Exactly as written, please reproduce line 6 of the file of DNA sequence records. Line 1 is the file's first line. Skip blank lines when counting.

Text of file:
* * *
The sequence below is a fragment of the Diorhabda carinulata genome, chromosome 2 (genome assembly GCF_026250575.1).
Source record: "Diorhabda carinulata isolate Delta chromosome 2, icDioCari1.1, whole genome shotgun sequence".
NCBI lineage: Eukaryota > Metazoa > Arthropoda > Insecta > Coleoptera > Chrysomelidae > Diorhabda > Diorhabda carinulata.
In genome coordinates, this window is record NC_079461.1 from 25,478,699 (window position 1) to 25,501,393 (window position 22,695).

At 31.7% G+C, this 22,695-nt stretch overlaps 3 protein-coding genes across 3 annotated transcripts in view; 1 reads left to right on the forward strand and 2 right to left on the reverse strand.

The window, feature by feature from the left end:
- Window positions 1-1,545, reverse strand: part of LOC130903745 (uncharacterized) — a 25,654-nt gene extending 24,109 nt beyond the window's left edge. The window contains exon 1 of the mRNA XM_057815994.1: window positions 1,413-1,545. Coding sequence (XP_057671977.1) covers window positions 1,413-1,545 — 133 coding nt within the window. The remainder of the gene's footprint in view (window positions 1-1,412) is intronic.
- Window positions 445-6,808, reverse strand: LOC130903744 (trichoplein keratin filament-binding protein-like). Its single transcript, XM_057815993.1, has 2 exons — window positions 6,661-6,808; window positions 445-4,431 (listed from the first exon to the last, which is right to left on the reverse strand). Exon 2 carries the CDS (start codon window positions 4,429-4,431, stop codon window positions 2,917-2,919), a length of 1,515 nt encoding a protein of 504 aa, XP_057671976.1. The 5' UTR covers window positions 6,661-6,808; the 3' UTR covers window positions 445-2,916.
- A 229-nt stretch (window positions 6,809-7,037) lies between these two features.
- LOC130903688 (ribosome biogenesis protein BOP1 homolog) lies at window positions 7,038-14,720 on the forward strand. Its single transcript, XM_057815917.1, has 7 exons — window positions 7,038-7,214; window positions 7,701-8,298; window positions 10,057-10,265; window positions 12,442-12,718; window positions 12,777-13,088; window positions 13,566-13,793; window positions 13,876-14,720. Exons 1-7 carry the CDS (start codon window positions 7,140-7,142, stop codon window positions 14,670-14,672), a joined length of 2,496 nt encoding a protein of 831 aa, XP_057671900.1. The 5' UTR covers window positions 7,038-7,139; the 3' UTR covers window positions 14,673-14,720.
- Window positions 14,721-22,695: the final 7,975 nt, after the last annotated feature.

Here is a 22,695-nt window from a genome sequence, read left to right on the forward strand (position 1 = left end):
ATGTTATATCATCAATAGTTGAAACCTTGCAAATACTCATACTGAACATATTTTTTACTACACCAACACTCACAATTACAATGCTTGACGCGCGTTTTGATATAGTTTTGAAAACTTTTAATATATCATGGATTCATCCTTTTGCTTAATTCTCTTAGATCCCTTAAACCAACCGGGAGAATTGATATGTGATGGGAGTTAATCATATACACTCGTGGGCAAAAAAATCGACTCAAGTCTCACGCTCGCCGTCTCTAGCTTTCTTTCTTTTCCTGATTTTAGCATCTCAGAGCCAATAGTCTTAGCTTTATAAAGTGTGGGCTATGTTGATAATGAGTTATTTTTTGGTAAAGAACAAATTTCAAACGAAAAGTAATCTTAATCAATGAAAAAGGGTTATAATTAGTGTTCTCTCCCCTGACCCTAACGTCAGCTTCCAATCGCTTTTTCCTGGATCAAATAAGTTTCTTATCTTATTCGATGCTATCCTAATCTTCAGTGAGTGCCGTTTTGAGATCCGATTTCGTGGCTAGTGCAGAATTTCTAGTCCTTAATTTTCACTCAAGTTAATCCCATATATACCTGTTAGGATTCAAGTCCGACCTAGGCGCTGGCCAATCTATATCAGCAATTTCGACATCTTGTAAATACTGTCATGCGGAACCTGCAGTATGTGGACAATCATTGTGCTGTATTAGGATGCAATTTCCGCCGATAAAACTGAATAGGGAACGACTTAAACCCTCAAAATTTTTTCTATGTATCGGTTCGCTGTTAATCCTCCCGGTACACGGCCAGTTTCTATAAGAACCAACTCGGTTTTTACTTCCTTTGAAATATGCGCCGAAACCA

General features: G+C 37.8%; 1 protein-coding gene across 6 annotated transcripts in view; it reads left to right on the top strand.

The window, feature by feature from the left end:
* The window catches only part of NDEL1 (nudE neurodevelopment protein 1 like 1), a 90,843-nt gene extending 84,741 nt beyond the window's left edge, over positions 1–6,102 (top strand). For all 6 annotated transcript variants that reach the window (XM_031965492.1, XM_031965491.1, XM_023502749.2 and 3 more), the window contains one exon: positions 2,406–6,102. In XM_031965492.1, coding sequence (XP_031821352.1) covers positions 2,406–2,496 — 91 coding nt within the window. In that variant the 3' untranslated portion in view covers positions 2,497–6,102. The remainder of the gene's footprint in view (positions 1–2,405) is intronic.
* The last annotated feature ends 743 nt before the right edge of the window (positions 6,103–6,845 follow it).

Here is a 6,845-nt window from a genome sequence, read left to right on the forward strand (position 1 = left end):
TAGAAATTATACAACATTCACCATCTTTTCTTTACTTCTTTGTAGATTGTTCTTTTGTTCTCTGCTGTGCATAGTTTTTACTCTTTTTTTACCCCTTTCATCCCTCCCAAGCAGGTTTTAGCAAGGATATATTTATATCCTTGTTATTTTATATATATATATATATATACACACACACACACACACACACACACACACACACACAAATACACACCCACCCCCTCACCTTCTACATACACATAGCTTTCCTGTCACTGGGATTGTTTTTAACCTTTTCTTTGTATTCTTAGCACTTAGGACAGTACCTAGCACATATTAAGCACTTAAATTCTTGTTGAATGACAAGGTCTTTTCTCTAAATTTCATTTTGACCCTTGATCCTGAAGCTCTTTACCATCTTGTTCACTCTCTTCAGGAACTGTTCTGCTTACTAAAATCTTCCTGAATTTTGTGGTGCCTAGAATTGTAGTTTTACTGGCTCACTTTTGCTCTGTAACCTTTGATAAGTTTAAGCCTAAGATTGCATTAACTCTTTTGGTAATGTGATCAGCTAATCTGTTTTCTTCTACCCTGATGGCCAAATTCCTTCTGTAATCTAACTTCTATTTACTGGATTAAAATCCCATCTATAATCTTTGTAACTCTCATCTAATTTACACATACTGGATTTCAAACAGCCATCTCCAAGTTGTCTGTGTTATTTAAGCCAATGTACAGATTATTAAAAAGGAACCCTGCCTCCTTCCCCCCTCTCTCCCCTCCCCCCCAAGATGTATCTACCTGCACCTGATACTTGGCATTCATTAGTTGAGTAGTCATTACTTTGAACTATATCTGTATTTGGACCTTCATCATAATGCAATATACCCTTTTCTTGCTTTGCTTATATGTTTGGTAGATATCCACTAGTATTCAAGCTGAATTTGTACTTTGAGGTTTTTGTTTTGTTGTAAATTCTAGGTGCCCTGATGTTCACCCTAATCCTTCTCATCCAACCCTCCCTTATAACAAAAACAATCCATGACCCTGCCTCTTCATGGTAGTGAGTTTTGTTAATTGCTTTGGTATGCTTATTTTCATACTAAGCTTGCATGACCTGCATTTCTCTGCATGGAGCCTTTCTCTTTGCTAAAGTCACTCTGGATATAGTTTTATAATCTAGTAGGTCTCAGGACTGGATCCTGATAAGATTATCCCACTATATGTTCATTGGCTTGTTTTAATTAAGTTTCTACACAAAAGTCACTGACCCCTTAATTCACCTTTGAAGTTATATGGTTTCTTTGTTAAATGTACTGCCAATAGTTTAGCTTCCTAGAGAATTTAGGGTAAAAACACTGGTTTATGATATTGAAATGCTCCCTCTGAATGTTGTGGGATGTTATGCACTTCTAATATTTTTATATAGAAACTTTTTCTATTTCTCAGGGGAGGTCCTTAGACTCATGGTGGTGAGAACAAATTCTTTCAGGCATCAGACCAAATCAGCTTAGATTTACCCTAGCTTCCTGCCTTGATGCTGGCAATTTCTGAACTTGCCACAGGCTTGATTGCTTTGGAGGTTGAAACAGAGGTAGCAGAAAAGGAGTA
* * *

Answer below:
The window, feature by feature from the left end: